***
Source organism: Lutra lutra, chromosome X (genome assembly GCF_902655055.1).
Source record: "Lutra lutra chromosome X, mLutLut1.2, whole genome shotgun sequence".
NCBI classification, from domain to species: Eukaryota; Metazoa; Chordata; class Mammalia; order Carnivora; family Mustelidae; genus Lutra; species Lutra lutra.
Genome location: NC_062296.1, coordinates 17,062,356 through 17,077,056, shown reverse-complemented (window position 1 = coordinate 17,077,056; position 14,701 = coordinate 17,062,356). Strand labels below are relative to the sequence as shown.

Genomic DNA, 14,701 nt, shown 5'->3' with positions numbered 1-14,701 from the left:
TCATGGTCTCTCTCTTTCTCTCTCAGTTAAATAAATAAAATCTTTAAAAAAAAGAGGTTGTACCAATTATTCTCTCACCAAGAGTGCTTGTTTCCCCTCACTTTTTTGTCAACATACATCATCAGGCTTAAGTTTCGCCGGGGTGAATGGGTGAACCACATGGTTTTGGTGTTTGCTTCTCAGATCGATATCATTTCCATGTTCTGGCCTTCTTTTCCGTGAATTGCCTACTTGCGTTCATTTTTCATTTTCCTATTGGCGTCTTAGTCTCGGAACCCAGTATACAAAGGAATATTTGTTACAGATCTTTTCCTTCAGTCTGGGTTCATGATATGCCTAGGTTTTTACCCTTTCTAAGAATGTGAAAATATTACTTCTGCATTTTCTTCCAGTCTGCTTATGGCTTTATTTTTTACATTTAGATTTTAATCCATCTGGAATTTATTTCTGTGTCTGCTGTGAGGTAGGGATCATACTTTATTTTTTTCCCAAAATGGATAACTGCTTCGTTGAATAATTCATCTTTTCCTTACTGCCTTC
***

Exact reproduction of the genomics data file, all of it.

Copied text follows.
Source organism: Lutra lutra, chromosome X (genome assembly GCF_902655055.1).
Source record: "Lutra lutra chromosome X, mLutLut1.2, whole genome shotgun sequence".
NCBI classification, from domain to species: Eukaryota; Metazoa; Chordata; class Mammalia; order Carnivora; family Mustelidae; genus Lutra; species Lutra lutra.
Genome location: NC_062296.1, coordinates 17,062,356 through 17,077,056, shown reverse-complemented (window position 1 = coordinate 17,077,056; position 14,701 = coordinate 17,062,356). Strand labels below are relative to the sequence as shown.

Genomic DNA, 14,701 nt, shown 5'->3' with positions numbered 1-14,701 from the left:
TCATGGTCTCTCTCTTTCTCTCTCAGTTAAATAAATAAAATCTTTAAAAAAAAGAGGTTGTACCAATTATTCTCTCACCAAGAGTGCTTGTTTCCCCTCACTTTTTTGTCAACATACATCATCAGGCTTAAGTTTCGCCGGGGTGAATGGGTGAACCACATGGTTTTGGTGTTTGCTTCTCAGATCGATATCATTTCCATGTTCTGGCCTTCTTTTCCGTGAATTGCCTACTTGCGTTCATTTTTCATTTTCCTATTGGCGTCTTAGTCTCGGAACCCAGTATACAAAGGAATATTTGTTACAGATCTTTTCCTTCAGTCTGGGTTCATGATATGCCTAGGTTTTTACCCTTTCTAAGAATGTGAAAATATTACTTCTGCATTTTCTTCCAGTCTGCTTATGGCTTTATTTTTTACATTTAGATTTTAATCCATCTGGAATTTATTTCTGTGTCTGCTGTGAGGTAGGGATCATACTTTATTTTTTTCCCAAAATGGATAACTGCTTCGTTGAATAATTCATCTTTTCCTTACTGCCTTC